“No, I do. Charming though this conversation has been, I’m a very busy man and I never make financial decisions without considering them thoroughly first.”

“I meant…you don’t have to…give any money. Or anything.”

“Courage, Arden. Never flinch before you seal the deal.”

“But I wasn’t trying to…to deal with you.”

“Perhaps that’s why you succeeded. I had forgotten how potent sincerity can be.”

Maybe I should have been celebrating but I felt terrible. As if I’d accidentally perpetrated an epic deception on a billionaire alumnus. And then I suddenly remembered there was a formal dinner and I was supposed to invite anybody who seemed donatey. “You should come visit,” I blurted out.


“Before you decide anything. You could come to the dinner at the end of the week. I mean, it’s free food.” Oh, what was I saying? “Though I guess that probably isn’t much of a motivation for you. But can…do you think…would you…”

He cut over my flailing. “Put me down as a maybe.”

A click. And the line went dead.

Chapter 2

My shift ended at nine, the next group of eager volunteers filing in to reach out to alumni in different time zones. While I hadn’t spoken to any more billionaires, I’d actually done okay. Somehow, my conversation with Caspian Hart had given me more confidence in what I was doing and my ability to do it. He’d said I was doing a good job, after all. And, coming from him, that had to mean something. Unless he was being sarcastic.

Oh shit. What if he was?

In any case, I’d even started to enjoy myself once I got into the swing of things. Nearly everyone had memories to share or stories to tell, and as I made my way back to my room across the moonlit quad, I found myself wondering what my story was.

I’d done so well at school that I’d come to university expecting a cross between Brideshead Revisited and an English version of The Secret History, and fully prepared to be a genius. Except Oxford wasn’t like that at all. And neither was I.

And here I was, two and a half years later, finals looming and…


I climbed the stairs and pushed open the door to my room. Well, rooms technically—set of rooms—the ultimate Oxford status symbol. I’d come bottom of the ballot, which meant I should have been living in a dustbin round the back of college, but Nik had come near the top, and since he needed someone to share with, that had hiked me up.

He was huddled on the sofa under a duvet, looking tragic.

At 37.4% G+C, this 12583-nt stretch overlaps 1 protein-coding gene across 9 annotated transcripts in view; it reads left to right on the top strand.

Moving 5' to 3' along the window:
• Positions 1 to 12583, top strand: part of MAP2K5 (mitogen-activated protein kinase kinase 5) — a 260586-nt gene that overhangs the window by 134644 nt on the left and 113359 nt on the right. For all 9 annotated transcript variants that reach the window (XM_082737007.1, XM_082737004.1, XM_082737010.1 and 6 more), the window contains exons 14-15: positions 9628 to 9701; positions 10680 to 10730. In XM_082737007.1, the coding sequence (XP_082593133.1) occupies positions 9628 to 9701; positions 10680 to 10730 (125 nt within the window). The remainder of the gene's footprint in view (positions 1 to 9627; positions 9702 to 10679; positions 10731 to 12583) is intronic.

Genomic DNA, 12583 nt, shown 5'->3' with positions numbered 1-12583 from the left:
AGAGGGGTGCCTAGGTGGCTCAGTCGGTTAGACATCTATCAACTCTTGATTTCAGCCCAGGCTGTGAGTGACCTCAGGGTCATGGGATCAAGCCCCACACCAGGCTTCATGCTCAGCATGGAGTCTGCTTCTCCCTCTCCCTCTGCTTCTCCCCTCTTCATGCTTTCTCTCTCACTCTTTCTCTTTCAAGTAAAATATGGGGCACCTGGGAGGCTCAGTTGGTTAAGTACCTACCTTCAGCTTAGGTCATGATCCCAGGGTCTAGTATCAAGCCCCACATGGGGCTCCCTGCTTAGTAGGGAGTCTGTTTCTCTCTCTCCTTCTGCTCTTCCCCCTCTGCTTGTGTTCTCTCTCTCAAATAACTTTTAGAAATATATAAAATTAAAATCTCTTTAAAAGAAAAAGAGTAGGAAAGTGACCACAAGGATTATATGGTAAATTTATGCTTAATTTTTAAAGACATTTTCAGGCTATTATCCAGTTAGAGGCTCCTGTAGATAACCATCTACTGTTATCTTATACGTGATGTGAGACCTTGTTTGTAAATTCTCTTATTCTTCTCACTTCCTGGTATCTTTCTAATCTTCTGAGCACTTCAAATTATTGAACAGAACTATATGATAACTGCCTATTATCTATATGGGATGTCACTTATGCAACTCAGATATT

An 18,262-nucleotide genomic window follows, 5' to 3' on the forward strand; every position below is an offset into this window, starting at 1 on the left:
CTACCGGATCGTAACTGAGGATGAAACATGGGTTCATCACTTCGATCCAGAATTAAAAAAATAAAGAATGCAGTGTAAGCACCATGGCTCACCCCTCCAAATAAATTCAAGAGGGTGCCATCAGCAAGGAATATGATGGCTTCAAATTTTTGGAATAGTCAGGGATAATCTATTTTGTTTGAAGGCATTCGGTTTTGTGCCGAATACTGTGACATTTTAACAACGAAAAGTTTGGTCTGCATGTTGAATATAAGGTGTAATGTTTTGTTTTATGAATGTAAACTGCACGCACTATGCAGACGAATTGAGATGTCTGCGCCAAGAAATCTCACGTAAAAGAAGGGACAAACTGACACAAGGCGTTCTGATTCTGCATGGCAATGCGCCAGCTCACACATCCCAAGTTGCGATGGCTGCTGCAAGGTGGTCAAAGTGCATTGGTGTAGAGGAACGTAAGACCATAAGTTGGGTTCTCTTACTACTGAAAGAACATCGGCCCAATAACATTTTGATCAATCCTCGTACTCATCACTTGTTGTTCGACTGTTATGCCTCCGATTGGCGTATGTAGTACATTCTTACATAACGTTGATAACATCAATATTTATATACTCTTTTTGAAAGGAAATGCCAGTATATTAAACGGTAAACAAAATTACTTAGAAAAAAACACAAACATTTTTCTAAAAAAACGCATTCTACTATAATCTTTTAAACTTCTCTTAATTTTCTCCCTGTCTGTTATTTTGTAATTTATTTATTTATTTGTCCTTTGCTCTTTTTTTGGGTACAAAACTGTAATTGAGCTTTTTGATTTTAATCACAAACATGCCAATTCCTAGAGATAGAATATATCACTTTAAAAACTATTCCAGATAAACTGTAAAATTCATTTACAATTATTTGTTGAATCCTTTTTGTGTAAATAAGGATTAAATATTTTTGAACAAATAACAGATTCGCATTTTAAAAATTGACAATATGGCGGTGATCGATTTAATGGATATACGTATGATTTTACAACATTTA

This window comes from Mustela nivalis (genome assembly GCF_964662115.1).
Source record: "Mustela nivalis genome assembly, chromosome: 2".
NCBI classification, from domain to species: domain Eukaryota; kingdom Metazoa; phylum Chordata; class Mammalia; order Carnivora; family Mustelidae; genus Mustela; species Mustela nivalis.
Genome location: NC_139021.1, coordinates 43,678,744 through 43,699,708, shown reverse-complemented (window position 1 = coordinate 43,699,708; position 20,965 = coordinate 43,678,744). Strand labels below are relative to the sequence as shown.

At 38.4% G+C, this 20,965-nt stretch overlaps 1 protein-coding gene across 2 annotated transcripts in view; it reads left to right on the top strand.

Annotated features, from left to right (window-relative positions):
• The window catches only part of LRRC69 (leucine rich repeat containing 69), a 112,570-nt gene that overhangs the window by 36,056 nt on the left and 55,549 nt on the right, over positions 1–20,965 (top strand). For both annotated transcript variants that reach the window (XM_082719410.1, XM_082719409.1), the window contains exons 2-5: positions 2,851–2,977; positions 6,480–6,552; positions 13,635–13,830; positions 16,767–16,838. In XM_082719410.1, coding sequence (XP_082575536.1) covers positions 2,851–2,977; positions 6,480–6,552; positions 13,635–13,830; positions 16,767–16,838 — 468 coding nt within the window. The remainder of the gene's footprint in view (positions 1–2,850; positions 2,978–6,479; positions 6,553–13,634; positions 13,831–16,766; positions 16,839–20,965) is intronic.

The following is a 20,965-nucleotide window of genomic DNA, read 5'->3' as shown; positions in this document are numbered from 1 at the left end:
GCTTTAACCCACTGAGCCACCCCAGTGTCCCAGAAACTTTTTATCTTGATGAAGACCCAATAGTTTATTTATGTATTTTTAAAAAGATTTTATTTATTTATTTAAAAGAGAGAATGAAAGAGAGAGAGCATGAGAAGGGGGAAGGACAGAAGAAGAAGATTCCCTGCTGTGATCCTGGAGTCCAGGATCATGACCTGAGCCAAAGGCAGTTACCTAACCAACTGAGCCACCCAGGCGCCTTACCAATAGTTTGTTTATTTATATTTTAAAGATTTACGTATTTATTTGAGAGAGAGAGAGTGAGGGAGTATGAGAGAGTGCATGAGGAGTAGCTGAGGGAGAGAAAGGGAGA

“Feeling better?” I asked.


“I’m sorry.” It was hard to know how to sympathize with someone who sounded like Emperor Palpatine. “But, hey, you can do an awesome impression of Emperor Palpatine.”

That seemed to perk him up.

“Go on. Say Now witness the firepower of this fully armed and operational battle station.”

Now witness the firepower of this fully armed and operational battle station,” he rasped.

I gave him a thumbs-up and went into my bedroom to slip into something less socially acceptable, emerging a few seconds later in my boxers and an I’M FABULOUS AND I KNOW IT My Little Pony T-shirt.

We’d been roommates long enough to have established our chairs—though, unfortunately, mine was currently a make-do revision station, consisting of my laptop, a pile of books, and a half-drunk bottle of £1.99 Tesco’s own brand booze. Which you could tell was the good stuff because it was just called wine and had a screw cap.

Mooching over, I grabbed the nearest book and curled up, waiting for knowledge to miraculously osmote from page to brain. Because that was totally how it worked.

Nik stirred in his duvet cocoon. “How’s it going?”


“What have you got to worry about? It’s English lit.”

He wasn’t actually being mean. My course had a reputation for being easy—probably deservedly, since the earliest lectures started at eleven and, while they weren’t presented as optional, hardly anyone went to them anyway.

“Yes, but how am I supposed to revise every book written in English from 650 to the present day. That’s”—my voice went a bit shrill—“not reasonable.”

“Can’t you prioritize the important ones or something?”

“Do I look like Harold Bloom?”

“I’d be able to tell you if I knew who that was.”

I could have explained The Western Canon, but nobody deserved that. And Nik, whose full name was Niklaus Johannsson-Carrington, was my best and oldest friend. We’d been on the same staircase in my first year and stuck together ever since, despite having nothing in common (except maybe the time he’d been drunk enough to let me wank him off).

He was reading Materials, whatever that meant, and constantly getting internships at MIT. He was also captain of the first VIII (which I thought was a rowing thing), played football for the men’s seconds, and had recently returned from Uganda, where he’d been part of a team that was repairing a health center. All of which made him the perfect person to do fund-raising telethons…except for the temporarily-sounding-like-Emperor-Palpatine thing. That would have probably been pretty off-putting.

“In Stephen Fry’s autobiography—” I began.

“Which one? The man’s written more autobiographies than you’ve written essays.”


On Sale
Apr 18, 2017
Page Count
384 pages
Forever Yours

Alexis Hall

About the Author

Alexis Hall lives in a little house in the south east of England where he writes books about people who bake far better than he does. He can, however, whip up a passable brownie if pressed.